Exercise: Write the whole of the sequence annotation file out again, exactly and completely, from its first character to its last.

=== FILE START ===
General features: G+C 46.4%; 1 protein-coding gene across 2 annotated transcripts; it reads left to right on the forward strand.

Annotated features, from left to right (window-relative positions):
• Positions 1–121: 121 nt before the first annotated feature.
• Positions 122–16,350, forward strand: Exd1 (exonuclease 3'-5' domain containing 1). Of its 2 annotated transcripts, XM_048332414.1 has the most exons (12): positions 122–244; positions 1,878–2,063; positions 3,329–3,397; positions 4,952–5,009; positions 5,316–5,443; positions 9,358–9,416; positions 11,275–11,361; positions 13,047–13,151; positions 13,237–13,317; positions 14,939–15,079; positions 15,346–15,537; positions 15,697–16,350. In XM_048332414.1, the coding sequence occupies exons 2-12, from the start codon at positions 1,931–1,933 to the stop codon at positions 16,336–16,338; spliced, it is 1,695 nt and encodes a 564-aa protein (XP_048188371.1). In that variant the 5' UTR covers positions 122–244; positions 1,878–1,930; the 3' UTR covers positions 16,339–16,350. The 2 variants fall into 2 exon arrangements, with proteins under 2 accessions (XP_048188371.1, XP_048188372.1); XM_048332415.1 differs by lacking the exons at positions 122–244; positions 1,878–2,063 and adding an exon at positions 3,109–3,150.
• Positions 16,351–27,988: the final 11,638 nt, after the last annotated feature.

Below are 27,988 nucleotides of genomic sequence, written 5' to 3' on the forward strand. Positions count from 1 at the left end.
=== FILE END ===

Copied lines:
General features: G+C 46.4%; 1 protein-coding gene across 2 annotated transcripts; it reads left to right on the forward strand.

Annotated features, from left to right (window-relative positions):
• Positions 1–121: 121 nt before the first annotated feature.
• Positions 122–16,350, forward strand: Exd1 (exonuclease 3'-5' domain containing 1). Of its 2 annotated transcripts, XM_048332414.1 has the most exons (12): positions 122–244; positions 1,878–2,063; positions 3,329–3,397; positions 4,952–5,009; positions 5,316–5,443; positions 9,358–9,416; positions 11,275–11,361; positions 13,047–13,151; positions 13,237–13,317; positions 14,939–15,079; positions 15,346–15,537; positions 15,697–16,350. In XM_048332414.1, the coding sequence occupies exons 2-12, from the start codon at positions 1,931–1,933 to the stop codon at positions 16,336–16,338; spliced, it is 1,695 nt and encodes a 564-aa protein (XP_048188371.1). In that variant the 5' UTR covers positions 122–244; positions 1,878–1,930; the 3' UTR covers positions 16,339–16,350. The 2 variants fall into 2 exon arrangements, with proteins under 2 accessions (XP_048188371.1, XP_048188372.1); XM_048332415.1 differs by lacking the exons at positions 122–244; positions 1,878–2,063 and adding an exon at positions 3,109–3,150.
• Positions 16,351–27,988: the final 11,638 nt, after the last annotated feature.

Below are 27,988 nucleotides of genomic sequence, written 5' to 3' on the forward strand. Positions count from 1 at the left end.